What happens when you don't backglaze
Post new topic   Reply to topic
Historic HomeWorks Forum Forum Index -> Windows & Doors  
View previous topic :: View next topic  
Author Message
Harold Pomeroy



Joined: 26 Apr 2006
Posts: 25
Location: Chesham Station, NH

PostPosted: Wed Jul 12, 2006 12:28 pm    Post subject: What happens when you don't backglaze Reply with quote

I recently saw the results of no back glazing in pine sash.

The homeowner had bought custom wooden white pine sash from a local sash maker in 1969, for the restoration of a 1750's farm house. Now their problem is ants. Because of insufficient storms, condensation had formed on the interior glass surface, and run down into the rabbet, where there is no back glazing. Over the years, this rotted the sash from the inside out. The water ran along the bottom rail rabbet, along the tenon, and rotted the botttom corners of the sash. Ants found these wet corners, and tunnelled into the rails.

The result is that the sash look good from the outside, which is painted, and look OK from the inside, which is stained. Unfortunately, the structural part has been eaten.

The lesson I take from this is to keep on back glazing, and do not under cut the back glazing when cleaning after glazing. One should assume that window sash will get wet on the inside, as well as the outside.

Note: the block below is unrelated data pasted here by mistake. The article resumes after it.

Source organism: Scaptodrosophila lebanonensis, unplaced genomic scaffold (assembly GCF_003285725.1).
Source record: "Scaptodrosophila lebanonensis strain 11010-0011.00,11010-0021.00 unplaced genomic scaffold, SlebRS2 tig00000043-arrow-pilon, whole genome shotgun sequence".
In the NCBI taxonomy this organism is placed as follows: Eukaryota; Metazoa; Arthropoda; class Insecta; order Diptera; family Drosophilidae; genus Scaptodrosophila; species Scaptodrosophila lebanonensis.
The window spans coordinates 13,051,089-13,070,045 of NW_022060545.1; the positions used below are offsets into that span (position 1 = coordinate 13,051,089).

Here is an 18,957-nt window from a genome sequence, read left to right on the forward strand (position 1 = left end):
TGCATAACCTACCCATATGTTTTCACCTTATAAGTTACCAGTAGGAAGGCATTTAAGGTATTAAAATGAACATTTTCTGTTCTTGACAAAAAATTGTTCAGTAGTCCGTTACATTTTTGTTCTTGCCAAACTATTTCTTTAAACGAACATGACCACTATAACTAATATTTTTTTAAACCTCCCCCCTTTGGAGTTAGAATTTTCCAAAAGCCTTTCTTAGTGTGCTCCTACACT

Harold
Back to top
View user's profile Send private message
johnleeke
Site Admin


Joined: 20 Aug 2004
Posts: 2972
Location: Portland, Maine, USA

PostPosted: Wed Jul 12, 2006 10:38 pm    Post subject: Reply with quote

Ding. Ding. Ding. You are correct, SIR !
_________________
John

by hammer and hand great works do stand
by pen and thought best words are wrought
Back to top
View user's profile Send private message Send e-mail Visit poster's website
Josiah & Eden



Joined: 21 Jul 2005
Posts: 12
Location: Portage Park, Chicago

PostPosted: Mon Jul 17, 2006 4:03 pm    Post subject: Reply with quote

Uh. Novice here. What is back glazing? I'm thinkin it's putting glazing on the interior of the glass as well as the usual exterior side. That's what we're talking about here, correct? Same principle as back priming?

Does using the sander smush it in a little better?
Back to top
View user's profile Send private message
johnleeke
Site Admin


Joined: 20 Aug 2004
Posts: 2972
Location: Portland, Maine, USA

PostPosted: Mon Jul 17, 2006 4:06 pm    Post subject: Reply with quote

Ding. Ding. Ding. You are correct, SIR !

It is also known as "bedding" the glass pane in putty.

_________________
John

by hammer and hand great works do stand
by pen and thought best words are wrought
Back to top
View user's profile Send private message Send e-mail Visit poster's website
Display posts from previous:   
Historic HomeWorks Forum Forum Index -> Windows & Doors  
Post new topic   Reply to topic All times are GMT - 5 Hours
Page 1 of 1

 
Jump to:  
You cannot post new topics in this forum
You cannot reply to topics in this forum
You cannot edit your posts in this forum
You cannot delete your posts in this forum
You cannot vote in polls in this forum
You cannot attach files in this forum
You can download files in this forum